07 December 2017

Guest Reviewer on The Book of Dust: La Belle Sauvage

Godson has some things to say about The Book of Dust: La Belle Sauvage:
…the book ostensibly isn’t on the scale of the trilogy. I was somewhat worried, until I realised that whilst the book limits itself to the Thames, almost entirely to Oxfordshire, and for swathes two buildings, the adventure is still epic beyond belief.

To think critically for a moment, this book can almost be called magic realism, not fantasy. Or at least it is fantasy of the Terry Pratchett school - it can tell very ordinary stories on a heroic scale. The echoes of Pullman’s predecessors and contemporaries are obvious. Add Pratchett’s humour to Gaiman’s dark twist (Pullman jokingly called La Belle Sauvage ‘His Darker Materials’) to C. S. Lewis’ storytelling and worlds to Lewis Carroll’s allegory (and, as one critic pointed out, the fact that Pullman’s heroine is called Alice is slightly on-the-nose) and you begin to approach Pullman’s brilliance.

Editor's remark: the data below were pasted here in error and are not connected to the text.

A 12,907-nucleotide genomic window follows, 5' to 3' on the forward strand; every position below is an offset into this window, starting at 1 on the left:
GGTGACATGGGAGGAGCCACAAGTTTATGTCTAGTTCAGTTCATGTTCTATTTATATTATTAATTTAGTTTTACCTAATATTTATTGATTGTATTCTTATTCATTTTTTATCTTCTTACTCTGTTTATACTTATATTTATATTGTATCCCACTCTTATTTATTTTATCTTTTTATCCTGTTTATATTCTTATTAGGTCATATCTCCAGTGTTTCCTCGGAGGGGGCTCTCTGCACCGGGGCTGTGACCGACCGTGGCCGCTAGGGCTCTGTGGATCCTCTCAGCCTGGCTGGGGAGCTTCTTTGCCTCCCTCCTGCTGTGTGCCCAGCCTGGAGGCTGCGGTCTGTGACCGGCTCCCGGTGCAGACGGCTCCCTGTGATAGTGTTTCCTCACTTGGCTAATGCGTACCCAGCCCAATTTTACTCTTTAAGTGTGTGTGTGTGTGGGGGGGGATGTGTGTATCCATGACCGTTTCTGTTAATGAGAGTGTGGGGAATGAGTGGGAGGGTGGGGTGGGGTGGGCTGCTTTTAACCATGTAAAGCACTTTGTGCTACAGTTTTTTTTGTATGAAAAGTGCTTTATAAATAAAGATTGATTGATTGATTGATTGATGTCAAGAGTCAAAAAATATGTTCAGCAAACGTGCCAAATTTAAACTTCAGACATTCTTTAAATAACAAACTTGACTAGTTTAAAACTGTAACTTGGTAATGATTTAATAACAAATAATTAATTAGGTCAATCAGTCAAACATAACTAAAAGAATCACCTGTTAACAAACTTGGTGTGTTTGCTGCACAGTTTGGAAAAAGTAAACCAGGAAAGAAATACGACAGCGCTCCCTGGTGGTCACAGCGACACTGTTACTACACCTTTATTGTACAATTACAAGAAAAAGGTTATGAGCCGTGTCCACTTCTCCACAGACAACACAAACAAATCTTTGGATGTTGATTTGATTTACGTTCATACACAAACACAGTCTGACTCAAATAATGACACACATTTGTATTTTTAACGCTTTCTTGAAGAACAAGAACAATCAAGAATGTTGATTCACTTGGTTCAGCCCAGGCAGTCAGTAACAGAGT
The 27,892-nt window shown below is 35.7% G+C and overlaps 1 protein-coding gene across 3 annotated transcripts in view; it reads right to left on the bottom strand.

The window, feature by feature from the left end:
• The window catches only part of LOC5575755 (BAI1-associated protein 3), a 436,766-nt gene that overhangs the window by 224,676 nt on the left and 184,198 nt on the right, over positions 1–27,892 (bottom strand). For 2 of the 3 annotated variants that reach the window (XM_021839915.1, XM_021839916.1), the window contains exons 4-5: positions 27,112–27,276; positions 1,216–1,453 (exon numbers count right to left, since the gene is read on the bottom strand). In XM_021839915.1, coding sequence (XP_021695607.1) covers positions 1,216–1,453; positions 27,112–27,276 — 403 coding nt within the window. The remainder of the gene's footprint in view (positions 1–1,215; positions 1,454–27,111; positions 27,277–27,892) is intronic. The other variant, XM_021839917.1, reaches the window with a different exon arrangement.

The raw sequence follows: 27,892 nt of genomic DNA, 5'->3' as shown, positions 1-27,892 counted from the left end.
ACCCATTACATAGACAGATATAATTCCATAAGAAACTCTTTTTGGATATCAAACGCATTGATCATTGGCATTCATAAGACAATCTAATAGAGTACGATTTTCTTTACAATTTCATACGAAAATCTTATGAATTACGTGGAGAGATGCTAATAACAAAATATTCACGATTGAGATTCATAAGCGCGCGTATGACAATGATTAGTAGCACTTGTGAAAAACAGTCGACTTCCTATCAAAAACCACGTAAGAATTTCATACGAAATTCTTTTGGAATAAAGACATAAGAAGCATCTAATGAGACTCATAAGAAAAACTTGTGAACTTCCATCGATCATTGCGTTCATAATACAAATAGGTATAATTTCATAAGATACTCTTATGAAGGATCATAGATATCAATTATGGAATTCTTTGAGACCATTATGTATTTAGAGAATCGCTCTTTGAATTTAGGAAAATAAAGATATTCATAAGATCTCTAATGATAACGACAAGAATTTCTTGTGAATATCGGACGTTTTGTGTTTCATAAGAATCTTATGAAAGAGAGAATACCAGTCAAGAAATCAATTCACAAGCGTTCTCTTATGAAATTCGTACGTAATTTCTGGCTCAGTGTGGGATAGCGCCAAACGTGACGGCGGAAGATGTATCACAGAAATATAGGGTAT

Approach, mind you - La Belle Sauvage is a clinic in how to structure a novel, allaying each fear I had almost as soon as I had it, the pattern mimetic of the action itself. It brought to my mind the episodic nature of the Icelandic Sagas at one point, a Christie-esque murder mystery at another, thrillers, love stories and epics at others. It transcends genre, and does so to the tune of Pullman’s beautifully simple prose, that captures in the same way as the originals a Romantic quality that is inherently readable for everyone.
The full essay is on his school’s book blog.